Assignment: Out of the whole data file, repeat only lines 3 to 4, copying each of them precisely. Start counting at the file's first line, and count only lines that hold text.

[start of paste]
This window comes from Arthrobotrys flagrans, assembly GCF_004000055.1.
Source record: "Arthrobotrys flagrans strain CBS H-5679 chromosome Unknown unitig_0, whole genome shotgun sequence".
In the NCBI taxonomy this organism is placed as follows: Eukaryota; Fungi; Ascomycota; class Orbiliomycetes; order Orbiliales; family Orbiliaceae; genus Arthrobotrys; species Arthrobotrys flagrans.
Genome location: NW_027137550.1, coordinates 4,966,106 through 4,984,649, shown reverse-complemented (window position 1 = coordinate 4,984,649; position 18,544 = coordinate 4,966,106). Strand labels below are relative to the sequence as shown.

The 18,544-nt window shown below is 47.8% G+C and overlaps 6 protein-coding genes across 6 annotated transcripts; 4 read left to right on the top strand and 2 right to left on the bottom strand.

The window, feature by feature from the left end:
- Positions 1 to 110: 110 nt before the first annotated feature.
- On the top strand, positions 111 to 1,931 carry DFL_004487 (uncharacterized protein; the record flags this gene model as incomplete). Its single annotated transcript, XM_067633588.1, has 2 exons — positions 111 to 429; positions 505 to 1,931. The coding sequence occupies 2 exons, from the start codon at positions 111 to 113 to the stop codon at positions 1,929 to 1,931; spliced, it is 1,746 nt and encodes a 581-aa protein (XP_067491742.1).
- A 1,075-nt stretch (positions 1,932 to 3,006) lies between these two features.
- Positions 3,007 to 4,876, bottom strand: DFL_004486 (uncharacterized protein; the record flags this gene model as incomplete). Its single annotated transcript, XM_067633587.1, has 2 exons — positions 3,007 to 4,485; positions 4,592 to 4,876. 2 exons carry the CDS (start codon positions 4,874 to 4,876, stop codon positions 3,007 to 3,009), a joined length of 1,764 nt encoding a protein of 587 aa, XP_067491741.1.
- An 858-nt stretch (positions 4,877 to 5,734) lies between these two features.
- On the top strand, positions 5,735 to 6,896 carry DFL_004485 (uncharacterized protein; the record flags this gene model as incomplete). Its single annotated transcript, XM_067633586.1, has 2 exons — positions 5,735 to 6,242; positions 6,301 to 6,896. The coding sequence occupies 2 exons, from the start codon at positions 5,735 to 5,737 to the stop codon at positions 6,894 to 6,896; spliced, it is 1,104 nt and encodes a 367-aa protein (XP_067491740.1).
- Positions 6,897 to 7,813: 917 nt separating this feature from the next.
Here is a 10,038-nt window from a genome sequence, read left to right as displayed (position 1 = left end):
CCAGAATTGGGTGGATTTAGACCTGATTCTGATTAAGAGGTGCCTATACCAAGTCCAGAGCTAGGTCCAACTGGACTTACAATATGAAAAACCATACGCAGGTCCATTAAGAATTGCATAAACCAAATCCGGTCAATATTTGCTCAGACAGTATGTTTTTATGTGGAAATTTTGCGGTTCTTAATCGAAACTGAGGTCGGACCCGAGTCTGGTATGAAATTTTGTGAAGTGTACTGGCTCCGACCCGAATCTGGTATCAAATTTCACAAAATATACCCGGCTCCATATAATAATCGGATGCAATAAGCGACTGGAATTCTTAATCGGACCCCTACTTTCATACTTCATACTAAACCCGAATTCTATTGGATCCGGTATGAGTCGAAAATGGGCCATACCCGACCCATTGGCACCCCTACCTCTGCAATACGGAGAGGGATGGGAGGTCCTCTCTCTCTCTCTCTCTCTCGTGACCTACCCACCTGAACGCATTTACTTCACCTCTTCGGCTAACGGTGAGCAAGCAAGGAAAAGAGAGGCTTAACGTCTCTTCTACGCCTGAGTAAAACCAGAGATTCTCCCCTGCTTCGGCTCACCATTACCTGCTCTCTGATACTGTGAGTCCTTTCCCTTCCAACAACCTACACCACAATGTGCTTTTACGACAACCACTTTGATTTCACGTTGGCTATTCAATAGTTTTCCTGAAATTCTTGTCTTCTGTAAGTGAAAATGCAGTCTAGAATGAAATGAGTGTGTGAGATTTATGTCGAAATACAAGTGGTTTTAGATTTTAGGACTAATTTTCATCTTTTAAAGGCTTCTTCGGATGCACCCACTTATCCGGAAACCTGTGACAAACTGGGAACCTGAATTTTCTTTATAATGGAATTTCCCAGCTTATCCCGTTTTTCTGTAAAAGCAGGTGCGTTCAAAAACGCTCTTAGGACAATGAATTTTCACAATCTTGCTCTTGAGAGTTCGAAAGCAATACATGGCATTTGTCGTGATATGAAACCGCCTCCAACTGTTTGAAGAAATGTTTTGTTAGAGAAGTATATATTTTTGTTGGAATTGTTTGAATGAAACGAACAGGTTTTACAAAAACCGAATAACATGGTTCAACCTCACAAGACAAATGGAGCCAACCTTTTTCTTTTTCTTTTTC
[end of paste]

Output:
In the NCBI taxonomy this organism is placed as follows: Eukaryota; Fungi; Ascomycota; class Orbiliomycetes; order Orbiliales; family Orbiliaceae; genus Arthrobotrys; species Arthrobotrys flagrans.
Genome location: NW_027137550.1, coordinates 4,966,106 through 4,984,649, shown reverse-complemented (window position 1 = coordinate 4,984,649; position 18,544 = coordinate 4,966,106). Strand labels below are relative to the sequence as shown.